Why I Believe in Inerrancy

inerrancyThe doctrine of inerrancy was once one of the key ideas that defined evangelicalism from various other theological camps. That is, to be an evangelical you had to accept that the Bible is inerrant. Today, however, this is no longer the case. There are a growing number of Christians that no longer feel the need to believe that the Bible is inerrant, even though these Christians still consider themselves to be evangelicals. Why is the doctrine of inerrancy losing favor? In his book, The Erosion of Inerrancy in Evangelicalism, G. K. Beale traces this attack on inerrancy to two sources. First, “the onset of postmodernism in evangelicalism has caused less confidence in the propositional claims of the Bible.” Second, many evangelical scholars teaching in universities today did their doctoral work in secular graduate schools that had no prior commitment to inerrancy. Many of these graduates “have assimilated to one degree or another non-evangelical perspectives, especially with regard to higher critical views of the authorship, dating, and historical claims of the Bible, which have contributed to their discomfort with the traditional evangelical perspective of the Bible” (The Erosion of Inerrancy, 20-21).

While there may be some truth to Beale’s explanation I wonder if there isn’t something else going on. Many of the conversations I’ve had about inerrancy quickly showed fundamental misunderstandings about the doctrine itself. Discomfort with the doctrine is to be expected if strawman versions of it are being examined. Unfortunately, many people that do believe in inerrancy have similar misunderstandings of the doctrine so it may be helpful to get a bit of clarity about what the doctrine is and why evangelicals have believed it to be true.

Defining ‘Inerrancy’

The simplest way to understand the doctrine of inerrancy is to note that all ‘inerrant’ means is “free from error.” So, when evangelicals say that the Bible is inerrant they mean the Bible is free from error. Now, that’s not all that needs to be said about the evangelical understanding of inerrancy because such an understanding almost always comes with two qualifications. The Bible is said to be inerrant in 1) all that it claims is true and 2) in the original autographs. Just as many objectors to Aristotle’s law of non-contradiction typically forget his two very important qualifications, “at the same time” and “in the same way”, many objections to inerrancy either ignore, or don’t take seriously, these qualifiers.

For example, some have claimed that when the Bible speaks about the sun rising and setting (e.g., Psalm 113:3 “From the rising of the sun to its setting, let the name of the Lord be praised.”) it is clearly in error. How can the sun rise and set if it doesn’t move at all? Well here the Psalmist is not claiming that it is true that the sun rises and sets but instead is claiming that it is true that the Lord is always worthy of praise, all day and every day. A definitive example of second qualifier is more difficult to come by since we don’t have the original autographs, but the point is easy enough to grasp. What the authors were inspired to write was free from error, but inerrancy does not extend to the scribes that later copied and spread those original autographs. One example that might illustrate this is 2 Chronicles 36:9 and 2 Kings 24:8. In the King James Version there appears to be an out and out error. In 2 Chronicles it says that “Jehoiachin was eight years old when he began to reign” but in 2 Kings it says “Jehoiachin was eighteen years old when he began to reign.” Now if inerrancy is supposed to also apply to every copy of the autographs then there is a clear problem, but inerrancy was never to be taken in that way. It turns out that, in this case, there is a very easy way to resolve the problem. Better manuscripts have been found that record Jehoaichin as starting to reign when he was eighteen years old, which is why it is recorded as such in the ESV, NIV, and HCSB (though, interestingly, the NASB does keep the two different ages).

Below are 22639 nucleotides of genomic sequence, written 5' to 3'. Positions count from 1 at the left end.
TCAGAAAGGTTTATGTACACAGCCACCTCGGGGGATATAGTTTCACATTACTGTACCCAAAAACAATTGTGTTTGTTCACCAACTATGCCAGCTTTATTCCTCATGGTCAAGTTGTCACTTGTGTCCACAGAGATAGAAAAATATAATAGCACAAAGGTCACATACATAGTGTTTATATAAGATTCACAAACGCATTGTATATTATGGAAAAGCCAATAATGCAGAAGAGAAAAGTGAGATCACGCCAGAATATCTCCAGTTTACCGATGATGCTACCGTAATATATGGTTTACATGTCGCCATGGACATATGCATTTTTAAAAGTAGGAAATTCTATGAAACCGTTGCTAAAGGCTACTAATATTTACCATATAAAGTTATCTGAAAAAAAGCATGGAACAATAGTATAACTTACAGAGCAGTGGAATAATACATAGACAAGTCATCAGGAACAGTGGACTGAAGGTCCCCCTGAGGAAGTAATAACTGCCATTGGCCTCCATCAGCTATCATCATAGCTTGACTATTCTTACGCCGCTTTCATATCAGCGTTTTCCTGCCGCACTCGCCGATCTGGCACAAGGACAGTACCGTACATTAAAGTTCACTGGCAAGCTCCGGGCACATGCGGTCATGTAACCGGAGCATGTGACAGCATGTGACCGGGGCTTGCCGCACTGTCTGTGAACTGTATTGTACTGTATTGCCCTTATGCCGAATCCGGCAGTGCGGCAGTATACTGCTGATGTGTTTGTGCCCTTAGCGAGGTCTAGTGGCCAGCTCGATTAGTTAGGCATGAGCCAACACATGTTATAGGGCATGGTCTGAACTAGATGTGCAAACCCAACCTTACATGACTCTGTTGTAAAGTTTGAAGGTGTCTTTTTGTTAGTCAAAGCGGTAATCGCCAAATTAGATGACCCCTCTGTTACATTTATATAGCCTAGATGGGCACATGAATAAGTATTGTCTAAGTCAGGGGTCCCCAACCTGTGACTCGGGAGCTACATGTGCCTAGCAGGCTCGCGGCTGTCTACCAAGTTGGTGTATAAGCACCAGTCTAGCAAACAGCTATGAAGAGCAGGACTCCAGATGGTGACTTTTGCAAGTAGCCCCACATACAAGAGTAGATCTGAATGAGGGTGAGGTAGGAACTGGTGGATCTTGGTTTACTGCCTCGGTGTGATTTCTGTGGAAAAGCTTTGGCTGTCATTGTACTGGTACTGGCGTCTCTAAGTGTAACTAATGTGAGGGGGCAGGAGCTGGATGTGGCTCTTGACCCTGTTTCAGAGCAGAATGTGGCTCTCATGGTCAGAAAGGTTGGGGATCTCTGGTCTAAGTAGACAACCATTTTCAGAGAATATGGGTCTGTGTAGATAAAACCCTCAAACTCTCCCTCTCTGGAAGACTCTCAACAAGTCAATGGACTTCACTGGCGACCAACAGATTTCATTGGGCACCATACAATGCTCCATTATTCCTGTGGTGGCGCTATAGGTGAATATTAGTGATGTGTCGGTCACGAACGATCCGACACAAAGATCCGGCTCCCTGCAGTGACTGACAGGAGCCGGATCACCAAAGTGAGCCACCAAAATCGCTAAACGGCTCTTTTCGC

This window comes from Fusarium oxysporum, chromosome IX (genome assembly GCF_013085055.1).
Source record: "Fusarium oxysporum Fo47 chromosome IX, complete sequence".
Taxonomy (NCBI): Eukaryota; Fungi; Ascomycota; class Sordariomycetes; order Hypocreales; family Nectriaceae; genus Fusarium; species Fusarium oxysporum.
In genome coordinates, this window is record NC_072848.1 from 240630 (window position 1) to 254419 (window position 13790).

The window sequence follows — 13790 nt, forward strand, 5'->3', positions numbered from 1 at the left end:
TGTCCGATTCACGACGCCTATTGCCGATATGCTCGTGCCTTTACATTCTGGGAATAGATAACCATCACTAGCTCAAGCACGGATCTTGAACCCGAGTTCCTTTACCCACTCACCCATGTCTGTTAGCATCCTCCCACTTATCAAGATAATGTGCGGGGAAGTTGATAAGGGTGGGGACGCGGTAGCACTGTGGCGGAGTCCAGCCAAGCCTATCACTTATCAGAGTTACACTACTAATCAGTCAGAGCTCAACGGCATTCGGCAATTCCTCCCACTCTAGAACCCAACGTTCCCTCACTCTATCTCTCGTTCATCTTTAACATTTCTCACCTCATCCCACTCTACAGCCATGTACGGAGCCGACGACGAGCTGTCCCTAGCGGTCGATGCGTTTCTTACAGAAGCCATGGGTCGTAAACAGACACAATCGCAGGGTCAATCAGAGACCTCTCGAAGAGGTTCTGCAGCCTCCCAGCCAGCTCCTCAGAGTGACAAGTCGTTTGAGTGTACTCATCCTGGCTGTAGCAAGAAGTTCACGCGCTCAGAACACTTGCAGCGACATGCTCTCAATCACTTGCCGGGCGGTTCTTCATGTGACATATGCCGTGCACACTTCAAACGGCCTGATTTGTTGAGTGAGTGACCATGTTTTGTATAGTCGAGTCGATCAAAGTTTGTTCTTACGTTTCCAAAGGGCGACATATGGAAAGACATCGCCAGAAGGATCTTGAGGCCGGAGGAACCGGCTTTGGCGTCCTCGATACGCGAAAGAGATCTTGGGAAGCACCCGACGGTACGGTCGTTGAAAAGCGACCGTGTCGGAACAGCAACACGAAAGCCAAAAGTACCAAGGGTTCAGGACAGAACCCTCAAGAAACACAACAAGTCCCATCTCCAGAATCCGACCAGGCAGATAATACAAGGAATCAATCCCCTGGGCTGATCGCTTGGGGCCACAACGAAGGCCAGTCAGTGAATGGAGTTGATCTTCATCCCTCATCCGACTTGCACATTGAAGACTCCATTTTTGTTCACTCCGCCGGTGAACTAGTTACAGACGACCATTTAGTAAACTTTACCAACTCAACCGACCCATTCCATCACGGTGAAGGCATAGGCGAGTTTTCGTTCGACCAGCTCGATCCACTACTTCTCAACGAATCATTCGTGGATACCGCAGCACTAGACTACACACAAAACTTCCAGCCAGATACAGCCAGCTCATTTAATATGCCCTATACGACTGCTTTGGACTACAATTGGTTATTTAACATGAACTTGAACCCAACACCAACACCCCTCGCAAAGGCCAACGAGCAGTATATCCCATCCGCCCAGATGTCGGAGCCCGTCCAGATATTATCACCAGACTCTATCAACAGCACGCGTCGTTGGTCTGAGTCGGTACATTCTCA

It’s important to note that these two qualifiers were not added to the doctrine of inerrancy because evangelicals were backed into a corner and needed some way to keep the doctrine and save face. Both of these qualifications are present in the definitive “Chicago Statement on Biblical Inerrancy” of 1978 (see Articles X and XI), which is what the Evangelical Theological Socieity now uses to explain its commitment (since 1949) to inerrancy.

How We Come to Accept Inerrancy

In various settings (sometimes in the classroom at Tyndale University College) I’ve heard people object that the second of the above qualifiers is somehow a “cheat” since it would be next to impossible to prove that the alleged error is present in the original autograph. While I understand the motivation for giving such an objection, I think it actually shows a lack of understanding of why we believe in inerrancy. The reason evangelicals beleive in inerrancy is because they believe God cannot err and that the Bible is the Word of God. These two ideas give us a very basic, but very powerful, argument for inerrancy. (I’ve seen this argument in various places, but I’ll attribute it to Norman Geisler since I first found it in his writings.)

  1. God cannot err.
  2. The Bible is the Word of God.
  3. Therefore, the Bible cannot err.